If you have the budget for lessons, perhaps drive down to FL and take a week long, liveaboard fast track cruising sailing course. I think Off Shore Sailing School does them in Tampa area. I'm sure there are others. On one hand, if you do that now, you would have a better sense of whether this will be as good as you hope. On the other hand, if you don't get to sailing soon thereafter, you'll lose all the training (i.e. learn fast, lose fast).
You mentioned being in debt for life. Does the boat purchase budget include financing the boat? If so, be careful. The boat can quickly be worth less than you owe, unless you have a significant down payment. Many (possibly most) marine lenders do not finance liveaboard boats, perhaps because the wear and tear is greater and value declines too fast. I'm not sure their logic is always good, but offer it for your research. Some will say one should never finance a boat. I don't always feel that way, especially if it's your home. Although, be sober about how it may work out.
The final component of financial planning should recognize that some great percentage of cruisers and liveaboards eventually move back ashore, unless they die unexpectedly.
I'm only offering thoughts for planning. I hope it becomes everything you dream it to be. Good luck.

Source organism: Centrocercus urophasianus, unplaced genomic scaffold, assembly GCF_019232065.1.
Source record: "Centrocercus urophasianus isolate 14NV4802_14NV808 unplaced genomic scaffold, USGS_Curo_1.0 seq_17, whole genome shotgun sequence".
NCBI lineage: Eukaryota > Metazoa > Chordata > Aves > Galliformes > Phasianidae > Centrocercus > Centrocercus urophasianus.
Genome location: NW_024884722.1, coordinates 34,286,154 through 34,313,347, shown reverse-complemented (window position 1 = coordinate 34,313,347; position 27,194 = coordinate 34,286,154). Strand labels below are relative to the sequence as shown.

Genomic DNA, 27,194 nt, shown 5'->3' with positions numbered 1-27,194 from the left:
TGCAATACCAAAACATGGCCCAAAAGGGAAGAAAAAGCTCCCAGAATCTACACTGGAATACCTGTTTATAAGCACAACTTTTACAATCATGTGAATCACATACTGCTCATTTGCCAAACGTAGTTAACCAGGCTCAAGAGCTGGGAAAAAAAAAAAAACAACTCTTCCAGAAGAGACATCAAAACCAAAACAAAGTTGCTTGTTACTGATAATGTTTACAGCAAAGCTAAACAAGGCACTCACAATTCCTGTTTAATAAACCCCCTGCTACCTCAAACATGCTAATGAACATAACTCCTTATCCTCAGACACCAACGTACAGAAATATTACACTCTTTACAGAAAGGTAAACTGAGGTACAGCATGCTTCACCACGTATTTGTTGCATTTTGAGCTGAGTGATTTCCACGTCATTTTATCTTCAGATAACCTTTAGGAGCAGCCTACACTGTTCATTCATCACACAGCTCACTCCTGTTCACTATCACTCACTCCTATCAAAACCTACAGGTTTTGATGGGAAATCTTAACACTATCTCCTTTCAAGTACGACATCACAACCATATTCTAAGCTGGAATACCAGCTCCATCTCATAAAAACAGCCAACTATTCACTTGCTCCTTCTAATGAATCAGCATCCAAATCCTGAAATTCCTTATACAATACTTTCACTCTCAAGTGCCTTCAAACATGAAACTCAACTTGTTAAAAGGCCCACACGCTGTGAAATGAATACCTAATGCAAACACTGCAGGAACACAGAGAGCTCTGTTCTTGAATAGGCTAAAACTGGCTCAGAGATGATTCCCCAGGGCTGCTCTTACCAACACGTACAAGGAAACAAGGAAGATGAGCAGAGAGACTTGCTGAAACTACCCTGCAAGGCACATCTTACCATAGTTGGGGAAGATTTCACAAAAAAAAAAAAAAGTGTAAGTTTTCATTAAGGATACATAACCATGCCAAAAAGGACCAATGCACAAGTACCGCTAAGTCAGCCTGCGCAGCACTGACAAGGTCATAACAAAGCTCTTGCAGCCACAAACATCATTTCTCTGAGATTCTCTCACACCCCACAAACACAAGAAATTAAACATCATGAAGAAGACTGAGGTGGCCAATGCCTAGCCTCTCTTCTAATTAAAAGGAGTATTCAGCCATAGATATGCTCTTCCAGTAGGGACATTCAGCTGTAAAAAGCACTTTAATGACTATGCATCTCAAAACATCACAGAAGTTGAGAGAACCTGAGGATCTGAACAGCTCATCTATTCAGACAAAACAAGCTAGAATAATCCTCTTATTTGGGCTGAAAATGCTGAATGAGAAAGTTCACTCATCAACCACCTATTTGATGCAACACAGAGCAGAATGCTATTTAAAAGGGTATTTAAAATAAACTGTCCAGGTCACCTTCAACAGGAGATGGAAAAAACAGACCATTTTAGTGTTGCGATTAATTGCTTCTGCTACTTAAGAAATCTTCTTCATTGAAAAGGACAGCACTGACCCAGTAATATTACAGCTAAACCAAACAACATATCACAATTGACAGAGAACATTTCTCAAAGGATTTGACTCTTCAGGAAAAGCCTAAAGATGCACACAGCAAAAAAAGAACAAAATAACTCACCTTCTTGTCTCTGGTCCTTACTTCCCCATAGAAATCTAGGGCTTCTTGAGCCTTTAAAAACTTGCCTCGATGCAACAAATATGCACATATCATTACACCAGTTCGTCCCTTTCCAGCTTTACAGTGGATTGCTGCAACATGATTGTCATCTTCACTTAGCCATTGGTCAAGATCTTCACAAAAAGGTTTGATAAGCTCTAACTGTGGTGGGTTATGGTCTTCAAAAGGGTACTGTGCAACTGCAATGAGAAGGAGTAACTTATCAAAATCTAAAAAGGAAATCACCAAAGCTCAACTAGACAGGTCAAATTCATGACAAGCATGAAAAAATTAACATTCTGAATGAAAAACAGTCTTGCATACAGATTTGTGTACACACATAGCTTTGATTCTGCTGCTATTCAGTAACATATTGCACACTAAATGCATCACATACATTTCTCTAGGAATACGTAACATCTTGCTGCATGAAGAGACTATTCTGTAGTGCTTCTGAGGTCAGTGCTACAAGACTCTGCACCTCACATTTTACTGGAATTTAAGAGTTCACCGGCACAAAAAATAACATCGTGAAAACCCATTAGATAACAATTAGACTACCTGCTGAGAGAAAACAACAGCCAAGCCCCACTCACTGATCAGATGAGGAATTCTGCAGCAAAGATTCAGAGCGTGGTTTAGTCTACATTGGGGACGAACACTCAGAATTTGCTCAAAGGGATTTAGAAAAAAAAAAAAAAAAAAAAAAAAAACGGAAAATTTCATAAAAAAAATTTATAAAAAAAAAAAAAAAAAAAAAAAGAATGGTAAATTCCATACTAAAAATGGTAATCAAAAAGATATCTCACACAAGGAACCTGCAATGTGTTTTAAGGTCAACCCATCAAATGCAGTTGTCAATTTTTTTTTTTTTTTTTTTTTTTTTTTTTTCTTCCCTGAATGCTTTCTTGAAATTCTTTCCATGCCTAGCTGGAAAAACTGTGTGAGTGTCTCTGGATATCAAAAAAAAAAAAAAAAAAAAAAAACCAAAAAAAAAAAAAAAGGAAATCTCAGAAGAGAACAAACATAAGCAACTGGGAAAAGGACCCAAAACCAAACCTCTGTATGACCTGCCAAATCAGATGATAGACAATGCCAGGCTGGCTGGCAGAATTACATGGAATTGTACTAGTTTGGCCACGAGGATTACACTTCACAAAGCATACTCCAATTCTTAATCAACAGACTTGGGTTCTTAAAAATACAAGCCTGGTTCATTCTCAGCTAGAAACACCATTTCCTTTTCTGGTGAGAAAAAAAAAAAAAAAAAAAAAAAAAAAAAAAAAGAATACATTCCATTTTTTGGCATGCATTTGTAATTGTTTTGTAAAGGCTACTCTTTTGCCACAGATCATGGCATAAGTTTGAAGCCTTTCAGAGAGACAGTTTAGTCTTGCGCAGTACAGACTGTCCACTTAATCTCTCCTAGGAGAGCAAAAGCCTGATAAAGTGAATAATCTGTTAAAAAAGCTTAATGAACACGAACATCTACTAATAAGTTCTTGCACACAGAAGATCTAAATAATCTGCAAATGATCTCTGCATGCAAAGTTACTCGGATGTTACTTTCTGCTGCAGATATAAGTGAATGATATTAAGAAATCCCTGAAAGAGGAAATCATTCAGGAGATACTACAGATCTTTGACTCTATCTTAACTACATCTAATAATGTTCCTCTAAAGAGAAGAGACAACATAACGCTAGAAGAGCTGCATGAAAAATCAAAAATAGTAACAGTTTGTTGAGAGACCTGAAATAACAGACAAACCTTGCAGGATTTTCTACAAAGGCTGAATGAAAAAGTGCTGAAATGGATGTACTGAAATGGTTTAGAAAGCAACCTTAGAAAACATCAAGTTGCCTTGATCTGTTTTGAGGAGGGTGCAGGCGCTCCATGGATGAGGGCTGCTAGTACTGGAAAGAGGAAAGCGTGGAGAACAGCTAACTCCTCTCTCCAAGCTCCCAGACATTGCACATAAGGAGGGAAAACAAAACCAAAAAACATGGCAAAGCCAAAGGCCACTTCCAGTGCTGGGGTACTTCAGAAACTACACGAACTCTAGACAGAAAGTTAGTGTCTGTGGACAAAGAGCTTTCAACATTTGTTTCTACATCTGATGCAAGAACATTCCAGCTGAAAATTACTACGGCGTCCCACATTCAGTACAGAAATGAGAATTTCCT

What you are saying is all true, and is good advice, and yes, it is probably axiomatic, that most sailers eventually come back to land to die, but until then, I want to live on the ocean
- for the first time in my life - while I am still capable of doing so.
Why? Because I was raised, and lived, near the sea most of my life, and it was only unforeseen circumstances, coupled with well-intentioned, yet bad advice, that prevented me from buying a live aboard sailboat years ago. So, I have decided that it is time to redeem that huge mistake, and [finally] eliminate that deep, lifelong regret
FYI: I plan to take a basic keelboat course at a local lake based marina in Spring 2017, and after that, want to wangle some delivery, or race crew opportunities in the Gulf, and along the eastern seaboard. At least those are my hopes anyway.
Once again, I very much appreciate your feedback, and look forward to more in the future.
Oh, almost forgot, I plan to use the profits from the sale of my house to buy the boat outright
. Unless of course, I can find a decent paying job again, in which case, I'll use that income to buy the boat, then rent out my place as soon as I move aboard. On the other hand, I just might sell my house anyway (-still thinking that one thru).